Institute History


Todd Haynes’s first feature interweaves three stories, each told in a distinct style. In “Honor,” a brilliant scientist ingests a hormone he has discovered and becomes a monster. Shot in black and white mostly at night, its disorienting angles and disjointed editing combine elements of the horror film with film noir. “Hero,” filmed in bright color, uses newscasts and a docudrama format to explore the case of a seven-year-old boy who shot and killed his father. Its straightforward style contrasts with the mystery at its heart: who was Richie Beacon? Finally, in “Homo,” in much darker color, two prisoners try to find some meaning for their lives and expression for their sexuality in a confined, violent world. The atmosphere is tense and ominous, and the camera propels us into the action. The three stories are linked by their association between love and violence.

Poison won the Grand Jury Prize at the 1991 Sundance Film Festival and announced the arrival of an innovative new director. Thanks to Zeitgeist Films for making the print available for this screening.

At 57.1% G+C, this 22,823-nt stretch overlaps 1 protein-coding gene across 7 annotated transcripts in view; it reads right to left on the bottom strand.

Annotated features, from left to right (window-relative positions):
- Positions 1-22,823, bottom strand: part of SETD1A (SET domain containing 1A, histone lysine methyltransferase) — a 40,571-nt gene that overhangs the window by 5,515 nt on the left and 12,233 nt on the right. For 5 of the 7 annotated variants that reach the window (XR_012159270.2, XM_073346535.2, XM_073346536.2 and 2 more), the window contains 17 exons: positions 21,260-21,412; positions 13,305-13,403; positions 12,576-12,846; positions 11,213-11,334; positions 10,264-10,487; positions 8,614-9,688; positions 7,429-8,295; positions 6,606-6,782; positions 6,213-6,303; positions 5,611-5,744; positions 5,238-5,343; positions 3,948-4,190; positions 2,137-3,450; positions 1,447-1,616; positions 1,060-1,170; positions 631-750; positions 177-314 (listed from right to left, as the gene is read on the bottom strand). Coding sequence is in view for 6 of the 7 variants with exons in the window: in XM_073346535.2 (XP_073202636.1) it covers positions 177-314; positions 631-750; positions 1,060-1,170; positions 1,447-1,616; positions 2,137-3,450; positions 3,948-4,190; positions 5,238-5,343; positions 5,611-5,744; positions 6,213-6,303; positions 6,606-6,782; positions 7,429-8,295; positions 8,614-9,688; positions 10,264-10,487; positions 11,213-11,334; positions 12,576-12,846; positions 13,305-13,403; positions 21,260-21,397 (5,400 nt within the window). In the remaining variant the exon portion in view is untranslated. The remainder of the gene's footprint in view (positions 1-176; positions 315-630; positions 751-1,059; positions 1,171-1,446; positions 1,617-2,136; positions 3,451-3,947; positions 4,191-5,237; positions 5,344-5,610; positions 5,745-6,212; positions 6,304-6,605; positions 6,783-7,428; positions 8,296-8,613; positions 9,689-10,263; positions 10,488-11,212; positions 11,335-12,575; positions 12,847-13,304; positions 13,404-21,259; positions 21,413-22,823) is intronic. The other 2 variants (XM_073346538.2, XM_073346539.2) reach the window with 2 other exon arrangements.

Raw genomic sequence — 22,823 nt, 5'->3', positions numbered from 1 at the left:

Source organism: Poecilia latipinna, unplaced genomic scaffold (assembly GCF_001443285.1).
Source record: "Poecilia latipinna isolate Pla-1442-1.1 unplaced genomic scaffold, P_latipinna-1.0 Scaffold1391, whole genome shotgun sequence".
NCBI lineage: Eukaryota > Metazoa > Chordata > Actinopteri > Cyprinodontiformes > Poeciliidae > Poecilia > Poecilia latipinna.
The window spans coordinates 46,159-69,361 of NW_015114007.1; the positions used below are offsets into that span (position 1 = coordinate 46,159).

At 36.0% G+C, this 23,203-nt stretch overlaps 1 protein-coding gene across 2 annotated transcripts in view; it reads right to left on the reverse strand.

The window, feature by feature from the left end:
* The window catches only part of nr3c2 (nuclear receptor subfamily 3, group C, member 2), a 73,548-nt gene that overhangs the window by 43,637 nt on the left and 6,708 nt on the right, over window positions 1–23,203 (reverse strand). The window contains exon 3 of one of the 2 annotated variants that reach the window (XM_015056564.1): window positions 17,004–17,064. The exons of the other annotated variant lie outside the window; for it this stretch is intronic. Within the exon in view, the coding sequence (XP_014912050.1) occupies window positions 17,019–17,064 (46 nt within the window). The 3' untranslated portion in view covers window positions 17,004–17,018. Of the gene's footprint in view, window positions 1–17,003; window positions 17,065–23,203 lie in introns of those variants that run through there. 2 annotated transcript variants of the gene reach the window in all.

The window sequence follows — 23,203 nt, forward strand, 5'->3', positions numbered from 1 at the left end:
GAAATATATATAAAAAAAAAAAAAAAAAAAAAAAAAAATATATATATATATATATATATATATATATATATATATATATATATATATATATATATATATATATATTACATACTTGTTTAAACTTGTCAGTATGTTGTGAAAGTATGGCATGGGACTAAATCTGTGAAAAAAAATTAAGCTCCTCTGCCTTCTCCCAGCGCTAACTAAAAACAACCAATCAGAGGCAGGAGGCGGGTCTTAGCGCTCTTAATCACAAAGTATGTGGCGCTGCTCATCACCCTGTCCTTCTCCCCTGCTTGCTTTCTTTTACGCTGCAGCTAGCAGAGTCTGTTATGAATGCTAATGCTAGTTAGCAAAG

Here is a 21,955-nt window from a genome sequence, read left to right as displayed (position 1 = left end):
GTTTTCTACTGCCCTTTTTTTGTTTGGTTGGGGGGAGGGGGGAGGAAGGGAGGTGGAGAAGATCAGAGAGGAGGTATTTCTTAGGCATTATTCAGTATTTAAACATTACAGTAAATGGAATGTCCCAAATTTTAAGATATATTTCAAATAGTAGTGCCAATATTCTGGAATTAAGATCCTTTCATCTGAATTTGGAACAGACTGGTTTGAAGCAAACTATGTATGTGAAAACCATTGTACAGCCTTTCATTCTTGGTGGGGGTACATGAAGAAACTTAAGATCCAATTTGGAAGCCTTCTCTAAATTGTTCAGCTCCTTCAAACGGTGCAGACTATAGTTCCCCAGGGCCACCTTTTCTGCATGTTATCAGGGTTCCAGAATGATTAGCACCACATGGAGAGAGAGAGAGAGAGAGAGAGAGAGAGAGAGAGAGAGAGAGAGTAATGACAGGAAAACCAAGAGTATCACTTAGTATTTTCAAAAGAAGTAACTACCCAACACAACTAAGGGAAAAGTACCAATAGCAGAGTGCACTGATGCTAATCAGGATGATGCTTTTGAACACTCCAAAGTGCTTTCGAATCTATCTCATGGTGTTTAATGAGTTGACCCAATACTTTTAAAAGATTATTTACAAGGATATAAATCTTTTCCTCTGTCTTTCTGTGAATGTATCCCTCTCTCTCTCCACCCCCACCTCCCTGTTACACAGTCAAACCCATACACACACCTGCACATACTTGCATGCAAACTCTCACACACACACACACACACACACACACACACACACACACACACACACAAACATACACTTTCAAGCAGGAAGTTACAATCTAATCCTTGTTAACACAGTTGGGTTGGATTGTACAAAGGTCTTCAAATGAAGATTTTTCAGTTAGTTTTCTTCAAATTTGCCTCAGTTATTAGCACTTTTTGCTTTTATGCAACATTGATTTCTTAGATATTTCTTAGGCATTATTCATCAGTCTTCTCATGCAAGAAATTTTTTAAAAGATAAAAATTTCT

— Barbara Bannon

As you use our Online Archives, please understand that the information presented from Festivals, Labs, and other activities is taken directly from official publications from each year. While this information is limited and doesn't necessarily represent the full list of participants (e.g. actors and crew), it is the list given to us by the main film/play/project contact at the time, based on the space restrictions of our publications. Each entry in the Online Archives is meant as a historical record of a particular film, play, or project at the time of its involvement with Sundance Institute. For this reason, we can only amend an entry if a name is misspelled, or if the entry does not correctly reflect the original publication. If you have questions or comments, please email [email protected]